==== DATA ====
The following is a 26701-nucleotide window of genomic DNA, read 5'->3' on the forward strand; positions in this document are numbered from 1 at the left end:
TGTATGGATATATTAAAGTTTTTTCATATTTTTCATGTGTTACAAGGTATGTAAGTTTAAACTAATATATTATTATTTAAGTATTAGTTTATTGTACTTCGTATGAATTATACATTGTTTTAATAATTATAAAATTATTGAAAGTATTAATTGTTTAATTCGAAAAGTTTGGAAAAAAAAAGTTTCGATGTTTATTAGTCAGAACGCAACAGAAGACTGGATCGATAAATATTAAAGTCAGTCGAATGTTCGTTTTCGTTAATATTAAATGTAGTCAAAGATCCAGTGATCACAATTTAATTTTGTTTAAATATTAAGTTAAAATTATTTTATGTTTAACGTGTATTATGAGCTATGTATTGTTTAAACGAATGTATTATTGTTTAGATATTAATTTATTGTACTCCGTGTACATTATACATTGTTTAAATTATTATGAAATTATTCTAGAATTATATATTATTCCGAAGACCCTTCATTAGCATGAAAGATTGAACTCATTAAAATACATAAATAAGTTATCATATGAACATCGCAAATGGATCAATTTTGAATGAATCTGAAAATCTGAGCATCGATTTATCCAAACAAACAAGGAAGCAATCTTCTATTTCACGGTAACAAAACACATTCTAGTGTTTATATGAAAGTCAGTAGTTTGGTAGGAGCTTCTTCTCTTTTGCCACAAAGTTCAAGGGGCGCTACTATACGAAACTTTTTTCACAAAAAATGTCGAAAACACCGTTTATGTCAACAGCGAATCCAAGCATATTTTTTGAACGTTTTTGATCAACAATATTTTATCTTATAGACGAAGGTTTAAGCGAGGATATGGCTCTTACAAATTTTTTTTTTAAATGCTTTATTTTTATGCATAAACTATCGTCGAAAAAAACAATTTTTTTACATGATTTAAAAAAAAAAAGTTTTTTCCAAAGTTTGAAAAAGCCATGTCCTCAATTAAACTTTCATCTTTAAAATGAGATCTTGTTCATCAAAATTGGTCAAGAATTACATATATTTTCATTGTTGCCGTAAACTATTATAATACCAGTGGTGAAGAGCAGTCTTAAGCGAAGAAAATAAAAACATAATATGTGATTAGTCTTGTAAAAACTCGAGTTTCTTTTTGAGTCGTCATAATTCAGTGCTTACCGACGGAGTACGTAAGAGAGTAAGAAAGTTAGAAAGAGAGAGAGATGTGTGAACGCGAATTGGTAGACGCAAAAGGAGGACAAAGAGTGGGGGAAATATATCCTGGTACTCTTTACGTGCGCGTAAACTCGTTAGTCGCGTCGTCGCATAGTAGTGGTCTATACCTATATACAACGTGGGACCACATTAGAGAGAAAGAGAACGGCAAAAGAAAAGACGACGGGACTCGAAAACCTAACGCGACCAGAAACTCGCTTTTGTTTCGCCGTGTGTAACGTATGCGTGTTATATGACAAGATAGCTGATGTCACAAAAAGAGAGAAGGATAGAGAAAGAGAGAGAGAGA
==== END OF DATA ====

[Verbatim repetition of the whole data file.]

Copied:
The following is a 26701-nucleotide window of genomic DNA, read 5'->3' on the forward strand; positions in this document are numbered from 1 at the left end:
TGTATGGATATATTAAAGTTTTTTCATATTTTTCATGTGTTACAAGGTATGTAAGTTTAAACTAATATATTATTATTTAAGTATTAGTTTATTGTACTTCGTATGAATTATACATTGTTTTAATAATTATAAAATTATTGAAAGTATTAATTGTTTAATTCGAAAAGTTTGGAAAAAAAAAGTTTCGATGTTTATTAGTCAGAACGCAACAGAAGACTGGATCGATAAATATTAAAGTCAGTCGAATGTTCGTTTTCGTTAATATTAAATGTAGTCAAAGATCCAGTGATCACAATTTAATTTTGTTTAAATATTAAGTTAAAATTATTTTATGTTTAACGTGTATTATGAGCTATGTATTGTTTAAACGAATGTATTATTGTTTAGATATTAATTTATTGTACTCCGTGTACATTATACATTGTTTAAATTATTATGAAATTATTCTAGAATTATATATTATTCCGAAGACCCTTCATTAGCATGAAAGATTGAACTCATTAAAATACATAAATAAGTTATCATATGAACATCGCAAATGGATCAATTTTGAATGAATCTGAAAATCTGAGCATCGATTTATCCAAACAAACAAGGAAGCAATCTTCTATTTCACGGTAACAAAACACATTCTAGTGTTTATATGAAAGTCAGTAGTTTGGTAGGAGCTTCTTCTCTTTTGCCACAAAGTTCAAGGGGCGCTACTATACGAAACTTTTTTCACAAAAAATGTCGAAAACACCGTTTATGTCAACAGCGAATCCAAGCATATTTTTTGAACGTTTTTGATCAACAATATTTTATCTTATAGACGAAGGTTTAAGCGAGGATATGGCTCTTACAAATTTTTTTTTTAAATGCTTTATTTTTATGCATAAACTATCGTCGAAAAAAACAATTTTTTTACATGATTTAAAAAAAAAAAGTTTTTTCCAAAGTTTGAAAAAGCCATGTCCTCAATTAAACTTTCATCTTTAAAATGAGATCTTGTTCATCAAAATTGGTCAAGAATTACATATATTTTCATTGTTGCCGTAAACTATTATAATACCAGTGGTGAAGAGCAGTCTTAAGCGAAGAAAATAAAAACATAATATGTGATTAGTCTTGTAAAAACTCGAGTTTCTTTTTGAGTCGTCATAATTCAGTGCTTACCGACGGAGTACGTAAGAGAGTAAGAAAGTTAGAAAGAGAGAGAGATGTGTGAACGCGAATTGGTAGACGCAAAAGGAGGACAAAGAGTGGGGGAAATATATCCTGGTACTCTTTACGTGCGCGTAAACTCGTTAGTCGCGTCGTCGCATAGTAGTGGTCTATACCTATATACAACGTGGGACCACATTAGAGAGAAAGAGAACGGCAAAAGAAAAGACGACGGGACTCGAAAACCTAACGCGACCAGAAACTCGCTTTTGTTTCGCCGTGTGTAACGTATGCGTGTTATATGACAAGATAGCTGATGTCACAAAAAGAGAGAAGGATAGAGAAAGAGAGAGAGAGA